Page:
Making loans to SME seemed like a straightforward win for Amazon

Making loans to the small businesses selling through its website seemed like a straightforward win for Amazon. After all, the US tech giant has granular trading data to help it assess the credit worthiness of the millions of independent sellers on its site. But eight years after it launched, Amazon Lending, which offered annual loans at interest rates of between 6 per cent and 17 per cent, is languishing… Now Amazon appears to be gearing up for round two, having placed job ads for dozens of positions across Europe, Asia and at its Seattle headquarters… Amazon has been notoriously secretive about its financial services projects — Amazon Lending does not have a public website… Its critics are not convinced that its second push will be more successful than the first, and said Amazon relies too heavily on its own data, on sellers’ inventories and cash flow, and it only has a partial picture of credit worthiness… Amazon is also designing an “entirely new” customer experience for borrowers, working on new types of loan and planning new international expansion… While Amazon’s growth has slowed, competition in the business lending space has grown rapidly. New capital rules introduced after the financial crisis made it harder for small firms to get credit from established banks, but nonbank lenders are increasingly filling the gap.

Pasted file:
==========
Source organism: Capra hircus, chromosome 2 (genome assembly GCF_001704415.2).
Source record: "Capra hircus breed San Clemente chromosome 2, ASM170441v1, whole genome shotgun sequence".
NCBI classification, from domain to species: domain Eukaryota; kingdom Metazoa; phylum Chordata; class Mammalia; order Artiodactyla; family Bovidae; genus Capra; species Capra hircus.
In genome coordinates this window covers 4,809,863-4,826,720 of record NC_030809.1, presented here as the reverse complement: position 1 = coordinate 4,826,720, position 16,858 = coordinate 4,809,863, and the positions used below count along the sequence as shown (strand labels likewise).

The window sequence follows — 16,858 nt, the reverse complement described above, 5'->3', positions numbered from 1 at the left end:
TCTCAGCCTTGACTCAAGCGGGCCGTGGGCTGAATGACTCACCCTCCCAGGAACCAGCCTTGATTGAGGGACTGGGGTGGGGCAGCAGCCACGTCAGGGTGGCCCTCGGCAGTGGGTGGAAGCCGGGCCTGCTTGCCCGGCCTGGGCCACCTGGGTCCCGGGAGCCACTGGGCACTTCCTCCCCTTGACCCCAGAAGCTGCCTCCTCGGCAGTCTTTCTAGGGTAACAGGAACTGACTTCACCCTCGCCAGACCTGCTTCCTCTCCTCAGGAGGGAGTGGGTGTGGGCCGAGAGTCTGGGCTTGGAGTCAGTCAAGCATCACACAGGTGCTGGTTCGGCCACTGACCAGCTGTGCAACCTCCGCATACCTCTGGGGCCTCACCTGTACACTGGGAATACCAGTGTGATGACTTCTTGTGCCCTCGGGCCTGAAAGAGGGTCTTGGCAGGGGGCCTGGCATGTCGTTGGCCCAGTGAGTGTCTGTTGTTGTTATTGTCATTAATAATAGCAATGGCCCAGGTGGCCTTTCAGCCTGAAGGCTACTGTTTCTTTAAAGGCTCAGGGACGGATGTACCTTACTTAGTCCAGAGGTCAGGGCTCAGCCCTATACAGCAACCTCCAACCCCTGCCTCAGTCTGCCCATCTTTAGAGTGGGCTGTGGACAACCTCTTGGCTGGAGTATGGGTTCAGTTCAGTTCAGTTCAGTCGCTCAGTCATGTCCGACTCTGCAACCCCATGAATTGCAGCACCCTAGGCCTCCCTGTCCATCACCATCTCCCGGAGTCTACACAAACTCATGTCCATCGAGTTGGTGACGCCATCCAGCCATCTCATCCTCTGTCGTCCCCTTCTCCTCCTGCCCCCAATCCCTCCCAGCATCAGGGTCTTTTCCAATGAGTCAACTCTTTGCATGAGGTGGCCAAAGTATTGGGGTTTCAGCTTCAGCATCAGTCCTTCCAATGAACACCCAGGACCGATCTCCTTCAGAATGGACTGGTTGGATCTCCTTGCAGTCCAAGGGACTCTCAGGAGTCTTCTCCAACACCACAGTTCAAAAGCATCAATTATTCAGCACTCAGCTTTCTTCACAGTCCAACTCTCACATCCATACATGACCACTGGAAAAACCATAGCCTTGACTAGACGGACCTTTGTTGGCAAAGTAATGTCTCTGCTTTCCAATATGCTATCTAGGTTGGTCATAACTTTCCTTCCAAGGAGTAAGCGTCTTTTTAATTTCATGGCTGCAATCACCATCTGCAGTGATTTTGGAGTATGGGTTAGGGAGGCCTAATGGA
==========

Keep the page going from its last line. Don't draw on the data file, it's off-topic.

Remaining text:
Nicholas Megaw